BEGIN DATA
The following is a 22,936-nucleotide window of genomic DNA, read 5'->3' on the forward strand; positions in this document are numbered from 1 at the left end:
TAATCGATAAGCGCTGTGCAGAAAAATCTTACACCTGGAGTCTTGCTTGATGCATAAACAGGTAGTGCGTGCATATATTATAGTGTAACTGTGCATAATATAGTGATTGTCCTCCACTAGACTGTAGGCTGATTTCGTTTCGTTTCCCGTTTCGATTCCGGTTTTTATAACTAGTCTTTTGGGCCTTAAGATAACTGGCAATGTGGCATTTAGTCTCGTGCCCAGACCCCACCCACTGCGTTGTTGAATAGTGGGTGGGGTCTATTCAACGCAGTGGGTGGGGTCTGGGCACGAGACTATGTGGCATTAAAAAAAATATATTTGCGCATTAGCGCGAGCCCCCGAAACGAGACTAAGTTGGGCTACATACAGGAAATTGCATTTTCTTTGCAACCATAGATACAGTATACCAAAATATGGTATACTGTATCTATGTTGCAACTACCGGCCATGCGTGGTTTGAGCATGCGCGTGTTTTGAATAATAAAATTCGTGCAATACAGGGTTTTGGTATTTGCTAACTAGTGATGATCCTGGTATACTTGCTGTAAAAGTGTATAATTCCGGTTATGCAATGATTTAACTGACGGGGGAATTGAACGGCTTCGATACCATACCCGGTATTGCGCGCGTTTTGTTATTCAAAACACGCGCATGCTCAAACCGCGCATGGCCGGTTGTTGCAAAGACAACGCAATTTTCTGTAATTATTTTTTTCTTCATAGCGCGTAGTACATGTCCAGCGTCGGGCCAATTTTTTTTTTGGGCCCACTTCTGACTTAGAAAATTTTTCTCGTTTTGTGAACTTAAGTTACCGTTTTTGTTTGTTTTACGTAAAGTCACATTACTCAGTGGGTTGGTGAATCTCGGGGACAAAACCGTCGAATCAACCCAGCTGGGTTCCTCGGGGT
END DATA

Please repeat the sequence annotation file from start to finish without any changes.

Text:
The following is a 22,936-nucleotide window of genomic DNA, read 5'->3' on the forward strand; positions in this document are numbered from 1 at the left end:
TAATCGATAAGCGCTGTGCAGAAAAATCTTACACCTGGAGTCTTGCTTGATGCATAAACAGGTAGTGCGTGCATATATTATAGTGTAACTGTGCATAATATAGTGATTGTCCTCCACTAGACTGTAGGCTGATTTCGTTTCGTTTCCCGTTTCGATTCCGGTTTTTATAACTAGTCTTTTGGGCCTTAAGATAACTGGCAATGTGGCATTTAGTCTCGTGCCCAGACCCCACCCACTGCGTTGTTGAATAGTGGGTGGGGTCTATTCAACGCAGTGGGTGGGGTCTGGGCACGAGACTATGTGGCATTAAAAAAAATATATTTGCGCATTAGCGCGAGCCCCCGAAACGAGACTAAGTTGGGCTACATACAGGAAATTGCATTTTCTTTGCAACCATAGATACAGTATACCAAAATATGGTATACTGTATCTATGTTGCAACTACCGGCCATGCGTGGTTTGAGCATGCGCGTGTTTTGAATAATAAAATTCGTGCAATACAGGGTTTTGGTATTTGCTAACTAGTGATGATCCTGGTATACTTGCTGTAAAAGTGTATAATTCCGGTTATGCAATGATTTAACTGACGGGGGAATTGAACGGCTTCGATACCATACCCGGTATTGCGCGCGTTTTGTTATTCAAAACACGCGCATGCTCAAACCGCGCATGGCCGGTTGTTGCAAAGACAACGCAATTTTCTGTAATTATTTTTTTCTTCATAGCGCGTAGTACATGTCCAGCGTCGGGCCAATTTTTTTTTTGGGCCCACTTCTGACTTAGAAAATTTTTCTCGTTTTGTGAACTTAAGTTACCGTTTTTGTTTGTTTTACGTAAAGTCACATTACTCAGTGGGTTGGTGAATCTCGGGGACAAAACCGTCGAATCAACCCAGCTGGGTTCCTCGGGGT